effects on the society, has been carried out by many disciplines, including sociology, anthropology, architecture, geography, psychology, criminology, arts, urban planning, and others. In general, opinions among researchers are divided, whether the application of graffiti should be viewed as an art or as a crime. For example, G. C. Stowers (1997) claims graffiti to be an art form. In contrast, M. Halsey & A. Young (2002 : 165) associate graffiti with the aspect of vandalism and define graffiti as ‘both art and crime’, and G. Vanderveen & G. Van Eijk (2015) consider
Bank involvement in transport delivery, in 2015, National Treasury’s City Support Program, a unit of Treasury tasked with accelerating decentralization and devolution, signed a RAS to last for 5 years (interview 11, Washington DC, 12/2015). Bank officials understand their responsibility as distinct from ITDP or Embarq, agencies they describe as having a pivotal agenda to push BRT, instead calling their assistance a form of ‘unbiased support’. They claim that South Africa ‘knew that the World Bank had some technical expertise from our prior visits there and they knew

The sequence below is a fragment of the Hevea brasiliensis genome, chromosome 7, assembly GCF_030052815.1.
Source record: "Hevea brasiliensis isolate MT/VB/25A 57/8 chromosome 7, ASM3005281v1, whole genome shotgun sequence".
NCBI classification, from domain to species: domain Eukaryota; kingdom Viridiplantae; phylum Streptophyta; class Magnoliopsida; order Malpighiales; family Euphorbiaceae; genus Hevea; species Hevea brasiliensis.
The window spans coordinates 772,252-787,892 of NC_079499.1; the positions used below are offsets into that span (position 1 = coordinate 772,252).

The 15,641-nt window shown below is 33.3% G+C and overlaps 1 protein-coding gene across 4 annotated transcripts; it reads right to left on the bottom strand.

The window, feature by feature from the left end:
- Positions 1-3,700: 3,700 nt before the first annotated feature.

evaluation. This contribution can positively stimulate sponsors and practitioners to transfer and replicate the methodology to other participatory processes and other contexts. In line with the claim for the systematisation of methods of evaluation of citizen participation, this article is intended to contribute to making progress towards the establishment of a theory of ‘what works best when’ or, at least, an approximate attempt at that.
Fundação para a Ciência e Tecnologia (SFRH/BPD/109406/2015); Department of Local Housing and Development of
seems to be free of any ideology. The authors of the McKinsey report compare Smart Cities’ tools to Adam Smith’s ‘invisible hand’ claiming that thanks to numerous individual decisions aiming at maximising personal benefits and based on the data provided by smart tools, the city can significantly improve its functioning as well as, and in consequence, the quality of life ( McKinsey Global Institute 2018 : 1). Just like the free market, the Smart City transforms individual benefits into benefits and positive change for all. Yet, in a similar manner to the free market